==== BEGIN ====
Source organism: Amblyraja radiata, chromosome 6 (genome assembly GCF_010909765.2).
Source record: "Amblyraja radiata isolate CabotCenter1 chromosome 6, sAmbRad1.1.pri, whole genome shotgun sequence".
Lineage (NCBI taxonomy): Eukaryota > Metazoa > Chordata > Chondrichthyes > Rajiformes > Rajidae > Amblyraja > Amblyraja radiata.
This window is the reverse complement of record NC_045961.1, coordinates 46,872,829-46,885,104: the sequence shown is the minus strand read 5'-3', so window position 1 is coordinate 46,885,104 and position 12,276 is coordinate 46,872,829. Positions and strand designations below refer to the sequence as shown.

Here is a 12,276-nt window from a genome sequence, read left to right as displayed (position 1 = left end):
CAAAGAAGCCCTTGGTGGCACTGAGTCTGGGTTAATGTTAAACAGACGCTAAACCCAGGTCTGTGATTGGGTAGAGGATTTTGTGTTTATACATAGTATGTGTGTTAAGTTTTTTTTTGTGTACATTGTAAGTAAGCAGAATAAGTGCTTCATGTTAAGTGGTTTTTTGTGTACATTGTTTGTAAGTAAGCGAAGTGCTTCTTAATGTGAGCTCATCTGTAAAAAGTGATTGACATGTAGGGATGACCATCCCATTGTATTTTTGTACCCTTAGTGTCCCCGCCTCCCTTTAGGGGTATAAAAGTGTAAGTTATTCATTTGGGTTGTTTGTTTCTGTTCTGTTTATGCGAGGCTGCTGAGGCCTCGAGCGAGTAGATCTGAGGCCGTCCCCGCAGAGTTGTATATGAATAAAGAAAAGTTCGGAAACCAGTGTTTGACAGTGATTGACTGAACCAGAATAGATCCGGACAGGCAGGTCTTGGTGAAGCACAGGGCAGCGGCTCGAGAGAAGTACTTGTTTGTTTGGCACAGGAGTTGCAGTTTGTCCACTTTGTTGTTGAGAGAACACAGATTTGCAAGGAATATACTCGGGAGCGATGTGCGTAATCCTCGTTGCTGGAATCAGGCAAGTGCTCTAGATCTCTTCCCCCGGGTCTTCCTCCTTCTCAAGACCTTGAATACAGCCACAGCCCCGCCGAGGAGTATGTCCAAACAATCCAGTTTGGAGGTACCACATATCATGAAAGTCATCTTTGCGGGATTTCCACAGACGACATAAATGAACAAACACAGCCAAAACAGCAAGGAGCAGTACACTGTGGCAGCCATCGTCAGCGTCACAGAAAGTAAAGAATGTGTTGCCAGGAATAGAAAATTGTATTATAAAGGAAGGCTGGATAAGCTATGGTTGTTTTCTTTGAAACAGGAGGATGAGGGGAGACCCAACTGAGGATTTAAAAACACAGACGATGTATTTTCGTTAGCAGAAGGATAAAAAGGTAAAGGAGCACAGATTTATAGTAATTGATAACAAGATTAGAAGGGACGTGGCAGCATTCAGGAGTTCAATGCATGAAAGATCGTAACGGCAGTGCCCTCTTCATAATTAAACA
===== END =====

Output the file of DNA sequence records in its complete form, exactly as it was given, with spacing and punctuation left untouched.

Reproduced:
Source organism: Amblyraja radiata, chromosome 6 (genome assembly GCF_010909765.2).
Source record: "Amblyraja radiata isolate CabotCenter1 chromosome 6, sAmbRad1.1.pri, whole genome shotgun sequence".
Lineage (NCBI taxonomy): Eukaryota > Metazoa > Chordata > Chondrichthyes > Rajiformes > Rajidae > Amblyraja > Amblyraja radiata.
This window is the reverse complement of record NC_045961.1, coordinates 46,872,829-46,885,104: the sequence shown is the minus strand read 5'-3', so window position 1 is coordinate 46,885,104 and position 12,276 is coordinate 46,872,829. Positions and strand designations below refer to the sequence as shown.

Here is a 12,276-nt window from a genome sequence, read left to right as displayed (position 1 = left end):
CAAAGAAGCCCTTGGTGGCACTGAGTCTGGGTTAATGTTAAACAGACGCTAAACCCAGGTCTGTGATTGGGTAGAGGATTTTGTGTTTATACATAGTATGTGTGTTAAGTTTTTTTTTGTGTACATTGTAAGTAAGCAGAATAAGTGCTTCATGTTAAGTGGTTTTTTGTGTACATTGTTTGTAAGTAAGCGAAGTGCTTCTTAATGTGAGCTCATCTGTAAAAAGTGATTGACATGTAGGGATGACCATCCCATTGTATTTTTGTACCCTTAGTGTCCCCGCCTCCCTTTAGGGGTATAAAAGTGTAAGTTATTCATTTGGGTTGTTTGTTTCTGTTCTGTTTATGCGAGGCTGCTGAGGCCTCGAGCGAGTAGATCTGAGGCCGTCCCCGCAGAGTTGTATATGAATAAAGAAAAGTTCGGAAACCAGTGTTTGACAGTGATTGACTGAACCAGAATAGATCCGGACAGGCAGGTCTTGGTGAAGCACAGGGCAGCGGCTCGAGAGAAGTACTTGTTTGTTTGGCACAGGAGTTGCAGTTTGTCCACTTTGTTGTTGAGAGAACACAGATTTGCAAGGAATATACTCGGGAGCGATGTGCGTAATCCTCGTTGCTGGAATCAGGCAAGTGCTCTAGATCTCTTCCCCCGGGTCTTCCTCCTTCTCAAGACCTTGAATACAGCCACAGCCCCGCCGAGGAGTATGTCCAAACAATCCAGTTTGGAGGTACCACATATCATGAAAGTCATCTTTGCGGGATTTCCACAGACGACATAAATGAACAAACACAGCCAAAACAGCAAGGAGCAGTACACTGTGGCAGCCATCGTCAGCGTCACAGAAAGTAAAGAATGTGTTGCCAGGAATAGAAAATTGTATTATAAAGGAAGGCTGGATAAGCTATGGTTGTTTTCTTTGAAACAGGAGGATGAGGGGAGACCCAACTGAGGATTTAAAAACACAGACGATGTATTTTCGTTAGCAGAAGGATAAAAAGGTAAAGGAGCACAGATTTATAGTAATTGATAACAAGATTAGAAGGGACGTGGCAGCATTCAGGAGTTCAATGCATGAAAGATCGTAACGGCAGTGCCCTCTTCATAATTAAACA